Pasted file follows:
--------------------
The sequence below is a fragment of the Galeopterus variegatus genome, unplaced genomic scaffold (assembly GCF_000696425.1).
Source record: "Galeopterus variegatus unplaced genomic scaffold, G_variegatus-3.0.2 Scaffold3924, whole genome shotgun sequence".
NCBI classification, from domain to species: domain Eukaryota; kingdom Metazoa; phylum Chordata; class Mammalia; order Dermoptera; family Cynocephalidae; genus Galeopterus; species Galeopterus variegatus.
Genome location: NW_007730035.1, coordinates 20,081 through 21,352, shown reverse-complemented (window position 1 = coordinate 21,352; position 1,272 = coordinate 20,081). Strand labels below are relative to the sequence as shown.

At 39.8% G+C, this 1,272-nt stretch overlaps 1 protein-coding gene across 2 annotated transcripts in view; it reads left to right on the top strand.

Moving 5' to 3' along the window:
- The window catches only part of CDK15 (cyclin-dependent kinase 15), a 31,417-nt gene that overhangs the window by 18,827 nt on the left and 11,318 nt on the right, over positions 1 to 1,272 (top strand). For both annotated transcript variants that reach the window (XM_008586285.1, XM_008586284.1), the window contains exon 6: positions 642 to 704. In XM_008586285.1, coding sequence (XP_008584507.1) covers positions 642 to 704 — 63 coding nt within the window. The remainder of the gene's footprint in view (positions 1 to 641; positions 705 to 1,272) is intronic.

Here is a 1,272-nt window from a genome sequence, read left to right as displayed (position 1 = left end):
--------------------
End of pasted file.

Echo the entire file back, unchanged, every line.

The sequence below is a fragment of the Galeopterus variegatus genome, unplaced genomic scaffold (assembly GCF_000696425.1).
Source record: "Galeopterus variegatus unplaced genomic scaffold, G_variegatus-3.0.2 Scaffold3924, whole genome shotgun sequence".
NCBI classification, from domain to species: domain Eukaryota; kingdom Metazoa; phylum Chordata; class Mammalia; order Dermoptera; family Cynocephalidae; genus Galeopterus; species Galeopterus variegatus.
Genome location: NW_007730035.1, coordinates 20,081 through 21,352, shown reverse-complemented (window position 1 = coordinate 21,352; position 1,272 = coordinate 20,081). Strand labels below are relative to the sequence as shown.

At 39.8% G+C, this 1,272-nt stretch overlaps 1 protein-coding gene across 2 annotated transcripts in view; it reads left to right on the top strand.

Moving 5' to 3' along the window:
- The window catches only part of CDK15 (cyclin-dependent kinase 15), a 31,417-nt gene that overhangs the window by 18,827 nt on the left and 11,318 nt on the right, over positions 1 to 1,272 (top strand). For both annotated transcript variants that reach the window (XM_008586285.1, XM_008586284.1), the window contains exon 6: positions 642 to 704. In XM_008586285.1, coding sequence (XP_008584507.1) covers positions 642 to 704 — 63 coding nt within the window. The remainder of the gene's footprint in view (positions 1 to 641; positions 705 to 1,272) is intronic.

Here is a 1,272-nt window from a genome sequence, read left to right as displayed (position 1 = left end):